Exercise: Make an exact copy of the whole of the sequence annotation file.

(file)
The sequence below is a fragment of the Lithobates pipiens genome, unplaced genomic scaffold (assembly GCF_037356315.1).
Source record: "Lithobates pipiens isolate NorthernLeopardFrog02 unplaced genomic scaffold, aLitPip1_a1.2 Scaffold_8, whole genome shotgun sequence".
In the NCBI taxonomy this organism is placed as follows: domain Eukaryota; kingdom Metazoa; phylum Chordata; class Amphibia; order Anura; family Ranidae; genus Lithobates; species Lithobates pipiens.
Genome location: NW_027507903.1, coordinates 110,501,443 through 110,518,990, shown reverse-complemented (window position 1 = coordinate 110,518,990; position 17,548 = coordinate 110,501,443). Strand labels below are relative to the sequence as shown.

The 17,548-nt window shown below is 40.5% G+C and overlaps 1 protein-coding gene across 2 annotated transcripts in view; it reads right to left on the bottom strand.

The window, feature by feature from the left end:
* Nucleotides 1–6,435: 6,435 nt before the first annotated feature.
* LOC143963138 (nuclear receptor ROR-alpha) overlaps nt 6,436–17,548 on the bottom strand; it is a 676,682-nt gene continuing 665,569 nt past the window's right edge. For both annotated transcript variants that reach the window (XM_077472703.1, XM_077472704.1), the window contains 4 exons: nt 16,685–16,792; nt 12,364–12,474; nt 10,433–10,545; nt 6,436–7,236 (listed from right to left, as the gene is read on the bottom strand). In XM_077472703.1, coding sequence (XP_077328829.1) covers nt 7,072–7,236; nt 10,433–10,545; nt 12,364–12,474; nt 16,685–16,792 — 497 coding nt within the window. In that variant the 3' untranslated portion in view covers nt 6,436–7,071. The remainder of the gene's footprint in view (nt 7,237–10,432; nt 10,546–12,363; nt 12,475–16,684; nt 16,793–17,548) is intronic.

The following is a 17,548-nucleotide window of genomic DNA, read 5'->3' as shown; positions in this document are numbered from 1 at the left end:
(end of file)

The sequence below is a fragment of the Lithobates pipiens genome, unplaced genomic scaffold (assembly GCF_037356315.1).
Source record: "Lithobates pipiens isolate NorthernLeopardFrog02 unplaced genomic scaffold, aLitPip1_a1.2 Scaffold_8, whole genome shotgun sequence".
In the NCBI taxonomy this organism is placed as follows: domain Eukaryota; kingdom Metazoa; phylum Chordata; class Amphibia; order Anura; family Ranidae; genus Lithobates; species Lithobates pipiens.
Genome location: NW_027507903.1, coordinates 110,501,443 through 110,518,990, shown reverse-complemented (window position 1 = coordinate 110,518,990; position 17,548 = coordinate 110,501,443). Strand labels below are relative to the sequence as shown.

The 17,548-nt window shown below is 40.5% G+C and overlaps 1 protein-coding gene across 2 annotated transcripts in view; it reads right to left on the bottom strand.

The window, feature by feature from the left end:
* Nucleotides 1–6,435: 6,435 nt before the first annotated feature.
* LOC143963138 (nuclear receptor ROR-alpha) overlaps nt 6,436–17,548 on the bottom strand; it is a 676,682-nt gene continuing 665,569 nt past the window's right edge. For both annotated transcript variants that reach the window (XM_077472703.1, XM_077472704.1), the window contains 4 exons: nt 16,685–16,792; nt 12,364–12,474; nt 10,433–10,545; nt 6,436–7,236 (listed from right to left, as the gene is read on the bottom strand). In XM_077472703.1, coding sequence (XP_077328829.1) covers nt 7,072–7,236; nt 10,433–10,545; nt 12,364–12,474; nt 16,685–16,792 — 497 coding nt within the window. In that variant the 3' untranslated portion in view covers nt 6,436–7,071. The remainder of the gene's footprint in view (nt 7,237–10,432; nt 10,546–12,363; nt 12,475–16,684; nt 16,793–17,548) is intronic.

The following is a 17,548-nucleotide window of genomic DNA, read 5'->3' as shown; positions in this document are numbered from 1 at the left end: